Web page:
Pain medication prescribers statewide learned in detail this week how the pharmaceutical representatives and promotional materials they encountered on opioid products during the past twenty five years were deceptive and profit driven, at the expense of truth and patient wellbeing.
New York State Attorney General Letitia James announced a $230 million settlement with Johnson & Johnson parent company, Janssen Pharma, Inc., one of the defendants in the state's massive lawsuit against many key participants the opioid industry crisis.
In the settlement, Janssen and all of its subsidiaries, predecessors, and successors will cease from manufacturing or selling opioids anywhere in New York, as Johnson & Johnson has exited the opioid business nationally.
J&J, along with other companies, allegedly had an opioid marketing model whereby its sales employees were disciplined for not hitting opioids sales quotas, and paid promotions as sales rewards, some of the key motivators used to deluge communities in massive amounts of opioid products. Physicians recall these marketers making calls to their offices, now understanding the financial pressures these drug representatives were under when they touted the benefits of opioids.
Prescribers have long defended their use of opioid prescriptions as an appropriate alternative to ease the discomfort suffered by those in intractable pain, many believing opioids were a better, less addictive choice over other pain relievers. The settlement contemplates, however, that physicians were provided limited information and deceptive materials from opioid manufacturers and distributors, that concealed the true addictive properties of opioids. Industry insiders said there was evidence opioid makers had in their own studies, that showed the true effects of this drug.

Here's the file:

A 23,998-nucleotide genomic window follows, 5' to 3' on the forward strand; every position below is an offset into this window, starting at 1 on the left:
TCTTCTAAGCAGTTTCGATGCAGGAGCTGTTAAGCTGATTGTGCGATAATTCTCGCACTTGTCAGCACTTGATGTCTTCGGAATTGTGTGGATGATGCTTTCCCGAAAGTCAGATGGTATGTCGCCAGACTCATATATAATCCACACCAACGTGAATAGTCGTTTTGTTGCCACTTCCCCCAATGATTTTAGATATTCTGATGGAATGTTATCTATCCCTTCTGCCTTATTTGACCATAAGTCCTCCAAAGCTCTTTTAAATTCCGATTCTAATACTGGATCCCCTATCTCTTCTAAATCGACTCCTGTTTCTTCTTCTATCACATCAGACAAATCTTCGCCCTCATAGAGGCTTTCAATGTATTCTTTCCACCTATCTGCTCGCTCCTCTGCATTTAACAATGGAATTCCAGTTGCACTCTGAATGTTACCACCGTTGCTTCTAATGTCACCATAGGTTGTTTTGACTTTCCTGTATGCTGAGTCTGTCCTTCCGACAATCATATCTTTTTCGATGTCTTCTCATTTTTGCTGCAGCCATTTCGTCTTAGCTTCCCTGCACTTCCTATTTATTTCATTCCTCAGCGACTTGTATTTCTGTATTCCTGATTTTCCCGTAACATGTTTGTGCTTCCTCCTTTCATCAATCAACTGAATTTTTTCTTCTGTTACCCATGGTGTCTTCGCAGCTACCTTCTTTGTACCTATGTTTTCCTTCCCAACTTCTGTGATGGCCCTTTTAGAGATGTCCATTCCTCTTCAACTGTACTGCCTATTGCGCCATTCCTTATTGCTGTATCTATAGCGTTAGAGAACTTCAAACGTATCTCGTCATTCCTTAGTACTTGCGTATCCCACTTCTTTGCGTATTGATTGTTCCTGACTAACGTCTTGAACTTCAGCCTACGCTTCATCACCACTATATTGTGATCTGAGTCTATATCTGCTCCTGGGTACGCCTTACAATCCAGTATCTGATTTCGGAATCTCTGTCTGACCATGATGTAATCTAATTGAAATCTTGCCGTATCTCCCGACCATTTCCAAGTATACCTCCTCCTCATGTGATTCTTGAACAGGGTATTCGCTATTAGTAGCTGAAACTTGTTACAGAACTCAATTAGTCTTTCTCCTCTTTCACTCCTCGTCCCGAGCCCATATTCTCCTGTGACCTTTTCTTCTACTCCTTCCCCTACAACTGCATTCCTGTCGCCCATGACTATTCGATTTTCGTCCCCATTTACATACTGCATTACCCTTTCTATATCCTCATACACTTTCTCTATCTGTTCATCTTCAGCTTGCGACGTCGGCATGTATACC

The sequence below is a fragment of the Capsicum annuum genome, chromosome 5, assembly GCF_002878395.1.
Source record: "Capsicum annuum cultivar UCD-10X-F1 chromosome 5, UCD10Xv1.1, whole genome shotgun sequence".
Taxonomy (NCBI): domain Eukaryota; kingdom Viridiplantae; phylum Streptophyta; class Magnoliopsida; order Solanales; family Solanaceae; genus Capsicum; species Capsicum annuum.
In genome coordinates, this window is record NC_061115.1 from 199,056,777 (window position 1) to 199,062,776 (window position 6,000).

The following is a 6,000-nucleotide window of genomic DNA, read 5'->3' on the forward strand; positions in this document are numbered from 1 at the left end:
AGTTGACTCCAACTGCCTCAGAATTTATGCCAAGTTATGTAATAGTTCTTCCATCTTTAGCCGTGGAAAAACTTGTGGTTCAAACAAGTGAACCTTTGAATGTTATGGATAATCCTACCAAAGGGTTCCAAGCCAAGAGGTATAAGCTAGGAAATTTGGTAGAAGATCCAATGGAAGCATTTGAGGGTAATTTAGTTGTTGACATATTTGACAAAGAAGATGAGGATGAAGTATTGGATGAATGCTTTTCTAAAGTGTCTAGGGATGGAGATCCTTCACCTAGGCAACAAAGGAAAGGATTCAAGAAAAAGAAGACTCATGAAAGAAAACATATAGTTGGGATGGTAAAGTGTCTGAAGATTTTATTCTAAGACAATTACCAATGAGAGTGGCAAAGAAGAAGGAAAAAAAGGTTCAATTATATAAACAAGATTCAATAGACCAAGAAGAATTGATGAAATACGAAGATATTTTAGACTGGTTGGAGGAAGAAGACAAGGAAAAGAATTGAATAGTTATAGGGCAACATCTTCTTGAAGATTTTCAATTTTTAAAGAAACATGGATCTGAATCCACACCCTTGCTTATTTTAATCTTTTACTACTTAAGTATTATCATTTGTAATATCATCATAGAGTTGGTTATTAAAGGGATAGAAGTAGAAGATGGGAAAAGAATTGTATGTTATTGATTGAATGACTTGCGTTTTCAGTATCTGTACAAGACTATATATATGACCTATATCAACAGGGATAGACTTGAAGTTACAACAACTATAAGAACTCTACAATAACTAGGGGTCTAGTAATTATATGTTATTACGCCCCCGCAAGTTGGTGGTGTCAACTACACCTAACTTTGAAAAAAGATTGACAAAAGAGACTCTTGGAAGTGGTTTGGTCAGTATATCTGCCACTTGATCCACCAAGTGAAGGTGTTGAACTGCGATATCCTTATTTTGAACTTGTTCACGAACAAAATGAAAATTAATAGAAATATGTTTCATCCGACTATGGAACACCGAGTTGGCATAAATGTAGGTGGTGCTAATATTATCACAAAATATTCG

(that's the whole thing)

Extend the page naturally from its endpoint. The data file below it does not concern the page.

So as a critical and stunning part of the NYS settlement, J&J must now make additional information it has about opioids and opioid products more accessible to health care providers, patients, and others. For the first time, J&J will share its own proprietary clinical trial data with the Yale University Open Data Access (YODA) Project. This will allow researchers qualified under the program to view the inside J&J opioid data for the very first time.
The office of the New York State Attorney General detailed the following additional J&J prohibitions contained in the J&J settlement: "J&J will be prohibited from promoting opioids or opioid products through sales representatives, sponsorships, financial support, or any other means; will not be allowed to provide financial incentives to its sales and marketing employees for the sale of these products; and will not, directly or indirectly, provide financial support or in-kind support to any third party that primarily engages in conduct that promotes opioids, opioid products, or products for the treatment of opioid-induced side effects. J&J will also be prohibited from lobbying federal, state, or local legislative or regulatory authorities about opioids or opioid products."
New York State is expected to formally create an opioid settlement fund, into which the bulk of the $230 million J&J settlement monies will go. There, if will fund, among other things, restitution to those directly affected, opioid addiction prevention, treatment, education, and other forms of abatement. But this settlement was also negotiated in coordination with a larger global settlement that remains ongoing. The Attorney General stated that if a global settlement is reached before February 15, 2022, "New York will join that settlement and the terms of today’s agreement will be folded into that settlement."
“The opioid epidemic has wreaked havoc on countless communities across New York state and the rest of the nation, leaving millions still addicted to dangerous and deadly opioids,” said Attorney General James